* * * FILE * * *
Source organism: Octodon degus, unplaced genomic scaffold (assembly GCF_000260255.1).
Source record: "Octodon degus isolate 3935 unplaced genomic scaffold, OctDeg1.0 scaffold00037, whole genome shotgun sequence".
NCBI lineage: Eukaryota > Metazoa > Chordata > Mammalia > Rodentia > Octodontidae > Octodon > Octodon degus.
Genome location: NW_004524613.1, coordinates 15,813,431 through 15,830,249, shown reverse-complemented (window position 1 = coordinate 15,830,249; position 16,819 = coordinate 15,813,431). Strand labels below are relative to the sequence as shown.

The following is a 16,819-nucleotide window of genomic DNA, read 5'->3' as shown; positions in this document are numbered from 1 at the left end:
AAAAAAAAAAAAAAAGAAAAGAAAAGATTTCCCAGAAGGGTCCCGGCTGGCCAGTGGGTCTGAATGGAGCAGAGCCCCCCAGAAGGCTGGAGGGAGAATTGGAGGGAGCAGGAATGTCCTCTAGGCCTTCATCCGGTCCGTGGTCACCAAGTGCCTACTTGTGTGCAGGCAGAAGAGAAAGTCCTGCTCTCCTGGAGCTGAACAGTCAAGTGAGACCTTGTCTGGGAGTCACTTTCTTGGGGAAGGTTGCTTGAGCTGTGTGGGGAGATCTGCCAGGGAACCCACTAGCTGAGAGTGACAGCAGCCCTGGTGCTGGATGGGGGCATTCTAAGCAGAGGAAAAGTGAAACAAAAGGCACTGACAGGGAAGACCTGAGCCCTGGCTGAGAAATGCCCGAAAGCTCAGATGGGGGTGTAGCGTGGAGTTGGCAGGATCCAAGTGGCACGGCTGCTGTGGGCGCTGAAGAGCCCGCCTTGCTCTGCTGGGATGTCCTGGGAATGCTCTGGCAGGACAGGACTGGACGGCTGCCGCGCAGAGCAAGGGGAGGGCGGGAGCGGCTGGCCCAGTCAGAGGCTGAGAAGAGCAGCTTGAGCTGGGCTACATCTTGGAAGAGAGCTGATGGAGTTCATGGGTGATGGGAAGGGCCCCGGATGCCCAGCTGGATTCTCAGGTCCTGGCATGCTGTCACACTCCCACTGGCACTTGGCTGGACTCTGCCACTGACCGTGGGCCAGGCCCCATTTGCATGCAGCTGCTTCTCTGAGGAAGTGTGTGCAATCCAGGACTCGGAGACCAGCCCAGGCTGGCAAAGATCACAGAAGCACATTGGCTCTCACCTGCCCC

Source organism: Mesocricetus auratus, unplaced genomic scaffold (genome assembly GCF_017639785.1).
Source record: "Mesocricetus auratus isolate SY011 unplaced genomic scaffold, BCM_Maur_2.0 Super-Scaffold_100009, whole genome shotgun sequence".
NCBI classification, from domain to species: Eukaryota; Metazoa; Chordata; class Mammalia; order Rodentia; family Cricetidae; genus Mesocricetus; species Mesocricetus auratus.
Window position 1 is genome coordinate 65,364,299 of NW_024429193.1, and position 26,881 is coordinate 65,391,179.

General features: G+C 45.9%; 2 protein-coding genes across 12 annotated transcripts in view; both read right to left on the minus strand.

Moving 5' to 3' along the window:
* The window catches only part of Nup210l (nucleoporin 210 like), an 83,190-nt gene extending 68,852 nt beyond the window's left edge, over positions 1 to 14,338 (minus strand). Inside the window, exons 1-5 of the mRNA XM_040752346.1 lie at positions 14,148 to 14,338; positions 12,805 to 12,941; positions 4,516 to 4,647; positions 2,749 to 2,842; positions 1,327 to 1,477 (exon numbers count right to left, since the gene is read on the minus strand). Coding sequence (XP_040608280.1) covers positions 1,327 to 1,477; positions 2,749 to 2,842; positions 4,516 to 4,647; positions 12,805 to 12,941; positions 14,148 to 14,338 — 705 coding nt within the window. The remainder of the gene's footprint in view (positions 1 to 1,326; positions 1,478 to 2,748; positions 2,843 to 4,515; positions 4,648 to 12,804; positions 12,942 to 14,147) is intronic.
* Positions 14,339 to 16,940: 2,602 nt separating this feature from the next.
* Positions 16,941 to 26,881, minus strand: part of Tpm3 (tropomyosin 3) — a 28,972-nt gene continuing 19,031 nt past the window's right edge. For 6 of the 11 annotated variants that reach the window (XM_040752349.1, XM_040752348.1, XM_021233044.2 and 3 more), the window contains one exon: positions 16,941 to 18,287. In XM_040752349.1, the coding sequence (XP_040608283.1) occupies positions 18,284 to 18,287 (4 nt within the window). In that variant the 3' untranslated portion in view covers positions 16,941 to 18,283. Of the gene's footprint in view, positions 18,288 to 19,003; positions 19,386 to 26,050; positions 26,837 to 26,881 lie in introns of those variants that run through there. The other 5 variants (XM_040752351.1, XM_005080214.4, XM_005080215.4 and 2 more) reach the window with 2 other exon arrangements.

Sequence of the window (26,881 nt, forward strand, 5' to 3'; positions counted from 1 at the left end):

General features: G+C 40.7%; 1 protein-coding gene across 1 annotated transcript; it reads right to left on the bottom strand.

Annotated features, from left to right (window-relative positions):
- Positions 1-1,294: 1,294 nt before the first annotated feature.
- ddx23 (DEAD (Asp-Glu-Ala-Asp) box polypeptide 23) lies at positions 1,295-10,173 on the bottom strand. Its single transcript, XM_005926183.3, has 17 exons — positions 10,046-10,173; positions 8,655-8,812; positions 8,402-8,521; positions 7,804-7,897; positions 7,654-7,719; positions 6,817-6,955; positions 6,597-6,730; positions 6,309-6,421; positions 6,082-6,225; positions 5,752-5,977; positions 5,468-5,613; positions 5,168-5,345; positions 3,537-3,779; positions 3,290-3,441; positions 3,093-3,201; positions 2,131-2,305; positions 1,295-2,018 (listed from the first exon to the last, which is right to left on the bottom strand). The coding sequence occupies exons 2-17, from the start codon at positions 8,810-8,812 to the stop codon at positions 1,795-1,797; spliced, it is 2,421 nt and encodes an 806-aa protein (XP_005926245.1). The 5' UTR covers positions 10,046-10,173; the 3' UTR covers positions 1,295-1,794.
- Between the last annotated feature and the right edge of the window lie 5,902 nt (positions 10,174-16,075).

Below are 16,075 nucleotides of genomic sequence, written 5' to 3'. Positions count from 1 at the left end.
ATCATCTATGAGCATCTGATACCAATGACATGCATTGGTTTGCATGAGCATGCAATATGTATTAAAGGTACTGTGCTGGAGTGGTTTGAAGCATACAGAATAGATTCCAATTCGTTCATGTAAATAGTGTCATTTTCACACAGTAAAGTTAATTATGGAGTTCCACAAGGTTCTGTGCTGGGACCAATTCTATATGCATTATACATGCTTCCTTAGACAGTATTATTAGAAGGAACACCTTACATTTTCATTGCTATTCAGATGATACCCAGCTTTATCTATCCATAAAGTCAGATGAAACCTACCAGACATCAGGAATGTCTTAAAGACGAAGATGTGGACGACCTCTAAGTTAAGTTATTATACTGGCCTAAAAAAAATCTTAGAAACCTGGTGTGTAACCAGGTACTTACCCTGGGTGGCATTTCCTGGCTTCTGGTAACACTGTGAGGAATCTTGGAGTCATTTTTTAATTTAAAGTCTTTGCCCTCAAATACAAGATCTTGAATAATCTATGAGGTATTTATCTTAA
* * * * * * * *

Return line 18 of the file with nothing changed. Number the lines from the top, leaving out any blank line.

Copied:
Annotated features, from left to right (window-relative positions):